I can see some dude in mid-nowhere seeing the commercial and saying, "Ah, yes, that tall dude with the waggling rear end, who is not identified in the ad, can nonetheless be recognized by everyone in America as Mr. Bill Gates, one of the founders and recently retired CEO of Microsoft, that hitherto evil, inhuman, and monopolistic gobbler-up of good ideas which, I now see, has been miscast in that role because, after all, someone with such a waggly rear end couldn't possibly be so Machiavellian and evil, and so the company itself couldn't be so bad, so that its products must be good. So I think I'll go off and buy Vista."<br><br>Riiiight!<br><br>[color:red]</font color=red> [color:orange]</font color=orange> [color:yellow]</font color=yellow> [color:green]</font color=green> [color:blue]</font color=blue> [color:purple]</font color=purple>
_________________________ MACTECHubi dolor ibi digitus
Best comment and really sums it up: " . . . the ad simply mirrors and perpetuates the multiple and manifest problems with Vista: it doesn't work."<br><br>Bull's eye.<br><br><br><br><br><br><br>[color:white]xx</font color=white>[color:blue]I always deserve it. Really.</font color=blue><br><br>
_________________________ I always deserve it. Really.
Well Don is a hardcore PC weenie , he will never get it .<br><br>[color:blue]it took the focus off Gates' money, Vista's problems, and Microsoft's poor public image, and started erecting a more positive image of the company</font color=blue><br><br>Now Bill retired and left MS to Monkey boy -> now to bring Bill back shaking his arse is positive ?? Sure people see Bill = MS but thats not their new image without Bill what they did was bring back the old one<br><br>IMO<br>MS should focus on their new image and not try to humanize Bill he is gone already<br><br>
Loc: Sunnyvale, CA mostly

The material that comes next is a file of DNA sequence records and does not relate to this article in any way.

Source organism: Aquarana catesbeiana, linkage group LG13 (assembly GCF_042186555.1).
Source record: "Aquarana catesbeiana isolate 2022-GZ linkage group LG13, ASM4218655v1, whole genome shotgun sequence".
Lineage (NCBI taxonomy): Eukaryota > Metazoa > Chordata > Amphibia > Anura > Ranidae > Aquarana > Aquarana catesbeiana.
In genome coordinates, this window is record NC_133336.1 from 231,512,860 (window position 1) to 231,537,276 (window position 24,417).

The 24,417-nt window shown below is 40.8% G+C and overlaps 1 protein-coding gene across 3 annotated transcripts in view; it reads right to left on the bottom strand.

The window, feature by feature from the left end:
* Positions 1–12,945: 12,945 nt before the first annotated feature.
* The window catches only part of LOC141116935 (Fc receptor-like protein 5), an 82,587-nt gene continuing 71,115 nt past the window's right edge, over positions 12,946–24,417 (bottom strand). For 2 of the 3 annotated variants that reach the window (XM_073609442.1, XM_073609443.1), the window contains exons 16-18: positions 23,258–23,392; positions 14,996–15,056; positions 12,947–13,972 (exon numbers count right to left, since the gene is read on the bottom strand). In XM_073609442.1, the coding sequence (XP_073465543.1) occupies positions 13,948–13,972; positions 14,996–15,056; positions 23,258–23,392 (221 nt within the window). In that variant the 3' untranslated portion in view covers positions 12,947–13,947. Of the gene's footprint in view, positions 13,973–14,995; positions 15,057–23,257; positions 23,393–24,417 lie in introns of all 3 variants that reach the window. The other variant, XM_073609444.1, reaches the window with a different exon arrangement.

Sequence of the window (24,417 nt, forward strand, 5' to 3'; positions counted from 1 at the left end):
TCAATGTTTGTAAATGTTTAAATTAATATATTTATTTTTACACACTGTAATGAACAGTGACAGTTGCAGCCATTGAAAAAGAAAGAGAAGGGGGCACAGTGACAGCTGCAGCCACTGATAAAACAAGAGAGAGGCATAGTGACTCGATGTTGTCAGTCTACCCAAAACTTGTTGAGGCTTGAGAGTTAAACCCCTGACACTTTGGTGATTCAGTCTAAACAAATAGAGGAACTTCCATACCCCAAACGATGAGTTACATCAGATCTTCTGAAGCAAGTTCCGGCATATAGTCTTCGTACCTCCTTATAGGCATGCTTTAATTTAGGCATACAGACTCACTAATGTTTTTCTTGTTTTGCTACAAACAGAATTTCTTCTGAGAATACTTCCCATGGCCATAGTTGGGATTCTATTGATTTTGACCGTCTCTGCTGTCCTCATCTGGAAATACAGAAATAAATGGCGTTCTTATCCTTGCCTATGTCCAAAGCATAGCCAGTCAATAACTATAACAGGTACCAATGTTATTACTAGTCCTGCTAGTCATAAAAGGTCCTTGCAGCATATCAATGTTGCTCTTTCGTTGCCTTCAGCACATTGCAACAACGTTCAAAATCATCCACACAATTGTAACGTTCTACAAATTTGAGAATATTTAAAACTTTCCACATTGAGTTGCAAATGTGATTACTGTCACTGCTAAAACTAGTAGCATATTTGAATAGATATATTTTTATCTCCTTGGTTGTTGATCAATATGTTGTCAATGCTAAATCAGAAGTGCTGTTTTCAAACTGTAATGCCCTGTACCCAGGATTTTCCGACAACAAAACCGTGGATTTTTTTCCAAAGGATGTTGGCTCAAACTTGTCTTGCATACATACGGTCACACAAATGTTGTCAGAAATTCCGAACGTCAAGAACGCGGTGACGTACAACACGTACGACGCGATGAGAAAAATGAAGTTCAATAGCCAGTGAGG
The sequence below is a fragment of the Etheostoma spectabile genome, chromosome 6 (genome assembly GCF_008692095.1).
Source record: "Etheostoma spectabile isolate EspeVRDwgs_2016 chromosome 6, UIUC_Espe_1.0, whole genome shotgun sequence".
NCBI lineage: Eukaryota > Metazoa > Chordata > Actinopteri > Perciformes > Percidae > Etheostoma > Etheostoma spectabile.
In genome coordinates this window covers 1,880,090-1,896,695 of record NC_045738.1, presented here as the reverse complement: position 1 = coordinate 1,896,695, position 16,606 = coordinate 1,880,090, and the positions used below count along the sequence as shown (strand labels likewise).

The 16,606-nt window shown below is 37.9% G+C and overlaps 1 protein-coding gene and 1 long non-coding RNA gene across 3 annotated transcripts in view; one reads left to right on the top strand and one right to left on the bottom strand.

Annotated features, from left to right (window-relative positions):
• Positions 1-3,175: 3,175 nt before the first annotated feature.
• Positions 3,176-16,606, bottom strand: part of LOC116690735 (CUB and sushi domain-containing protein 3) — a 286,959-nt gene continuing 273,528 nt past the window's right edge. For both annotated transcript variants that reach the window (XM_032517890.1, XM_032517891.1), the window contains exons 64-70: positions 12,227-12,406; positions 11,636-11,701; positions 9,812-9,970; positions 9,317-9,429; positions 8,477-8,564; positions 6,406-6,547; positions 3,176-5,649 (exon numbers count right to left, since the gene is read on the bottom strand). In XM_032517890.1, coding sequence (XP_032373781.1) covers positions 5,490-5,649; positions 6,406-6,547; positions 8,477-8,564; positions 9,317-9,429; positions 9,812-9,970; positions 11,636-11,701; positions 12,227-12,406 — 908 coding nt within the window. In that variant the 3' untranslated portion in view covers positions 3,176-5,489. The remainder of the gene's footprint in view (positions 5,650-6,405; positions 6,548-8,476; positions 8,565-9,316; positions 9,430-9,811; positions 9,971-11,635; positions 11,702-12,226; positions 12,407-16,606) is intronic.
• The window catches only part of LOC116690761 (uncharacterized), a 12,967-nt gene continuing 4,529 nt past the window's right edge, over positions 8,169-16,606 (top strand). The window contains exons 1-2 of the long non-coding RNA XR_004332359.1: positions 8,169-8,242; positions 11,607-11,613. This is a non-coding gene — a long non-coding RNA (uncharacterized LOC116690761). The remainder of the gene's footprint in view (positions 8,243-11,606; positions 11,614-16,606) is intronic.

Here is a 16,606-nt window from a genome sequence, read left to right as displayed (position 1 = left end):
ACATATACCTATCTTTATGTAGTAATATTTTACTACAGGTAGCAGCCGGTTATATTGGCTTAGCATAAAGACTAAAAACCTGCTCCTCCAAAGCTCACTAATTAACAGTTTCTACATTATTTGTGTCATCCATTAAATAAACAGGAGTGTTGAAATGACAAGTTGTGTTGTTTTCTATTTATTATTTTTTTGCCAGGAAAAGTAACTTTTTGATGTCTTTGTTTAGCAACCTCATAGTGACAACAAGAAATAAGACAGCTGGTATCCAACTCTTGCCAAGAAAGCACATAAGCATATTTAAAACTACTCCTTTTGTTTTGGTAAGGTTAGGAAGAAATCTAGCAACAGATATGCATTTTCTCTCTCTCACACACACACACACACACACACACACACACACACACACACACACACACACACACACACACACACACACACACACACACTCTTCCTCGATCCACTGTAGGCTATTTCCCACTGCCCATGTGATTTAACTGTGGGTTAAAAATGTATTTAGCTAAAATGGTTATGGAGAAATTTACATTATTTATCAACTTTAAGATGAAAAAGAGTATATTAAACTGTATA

That guy's too funny. What a pontifical moron, publicly confirming his idiocy to the world - Ahhh, I just love the internet at times - It's like The Gong Show. This isn't about Vista at all, but a far greater and more important picture.<br><br>I have it from an informed source that the campaign objective is to promote Microsoft's continuing platform relevance in an information processing environment profoundly different from that of ten years ago.<br><br>OK, now, my translation of this MicroSpeak is that this is a platform on a fast train to irrelevance. The desktop is over with (for everyone, of course). The enterprise is vulnerable. They've failed at search advertising. They will fail with their cloud platform. Silverlight is already being dumped. XAML will die. Most devices are failures. WinMob's future is uncertain.The only bright spot is Mail and Exchange, and (whoopdifrickindoo) MySpace, the only social networking platform built on IIS-ASP, the red-headed stepchild bastard orphan of the internet (whoopdifrickindoo), oh, and a few brilliant open source things such as XBMC (Windows only worth is as a device driver for a cross-platform software ).<br><br>Of course, like a majestic mightly tree, long dead before the evidence of it shows up at its grow points, Microsoft could topple over at some point unless it is able to successfully prosecute corrective measures. They will never beat Google in a court of law, for they themselves set the precedent for predatory auspice of the 800 Pound Gorilla - Google is the new lover on honeymoon from sanction. They have no recourse but to battle this straight up, head to head, mano y mano, winning the hearts and minds of the market.<br><br>They don't look to be off to a good start . I hope they can pull it off - It's dumb to trust Google . They make a lot of stuff I like, but they're disposable - They're just a frickin commodity afterall. They're just an interchangeable part in digital machinery, swappable with an abundance of stuff. It was inevitable, the normal trajectory. They should be able to hack it. If they can't, they'll die. That's just the arc of a diver.<br><br>If they were a Japanese company, they could win this. The ultimate cost-effective way to do business is with quality. The ultimate price point is free. They could focus on core life support platforms, make them bulletproof perfection (yeah, a daunting task for them, I know ), and give them away to establish ubiquity to eventually capture the advertising revenue nut, and perhaps stuff like vast peripheral end-to-end compliments such as hosting (everybody will eventually be hosted - hey, someone would actually be using Microsoft servers ). Maybe something like a MobileMS, since MobileMe is a great idea (especially w/SS), but lame/weak in that it is an island, doesn't talk to other platforms, no freeflow of data, but MobileMS should be free for a dumb capped version, w/subscription for an enchanced freeflow version with unlimited bandwidth and storage. Ton of stuff, but the litany is too epic and boring to continue. Multimedia, yatta ya.<br><br>Nobody will pay for software with an unstoppable potential/momentum on a continuum towards virtual free goods status. Nobody can win at that - It's futile - Software will be like water.<br><br>The medium is free - Messaging/advertising costs money. Software is a largely fixed state cost. Advertising is a variable state revenue. Advertising revenue grows disproportionately to a largely fixed cost. All other advertising (including banner ads and print, and the statistical data of their freefalling decline punctuates that) will evaporate and the only thing left at the end of the day will be physical and virtual point-of-sale / NPOS Near Point-of-Sale, and the internet is in its infancy as an NPOS/POS medium. That's where the money's at (well, also in certain subscribable aspects of the user experience mechanisms), but Microsoft will have to completely rethink their gestalt, although there is likely a pareto law in scrabbling the nickels and dimes of software to win the pot of gold.<br><br>Another problem is Ballmer - He's a frickin idiot - He's like Bush, just a glorified dumb-ass frat boy. Instead of throwing resources at stuff, Microsoft needs to slash. They're oversaturated, and are like an oversaturated field of corn with excessive variable inputs of seed, fertilizer and labor producing a stunted crop, except that it is worse - When you produce [censored] and do this, you only grow the weeds that much more when you increase the variable inputs and the laborforce must necessarily increase for mere weed control that only come back that much more hypertrophic and hyperplastic the next day.<br><br>They could do this with a quicker, higher ROI on smaller investment, redistributing and slashing their workforce to the optimal. Their only largesse should be R&D.<br><br>The most practical solution is to sell high . I'm looking forward to the mini-mansion shopping spree when leveraged debt gets upside down to stock options value .<br><br>Ed<br><br>[color:purple]Information isn't a connection - It doesn't stir people</font color=purple><br>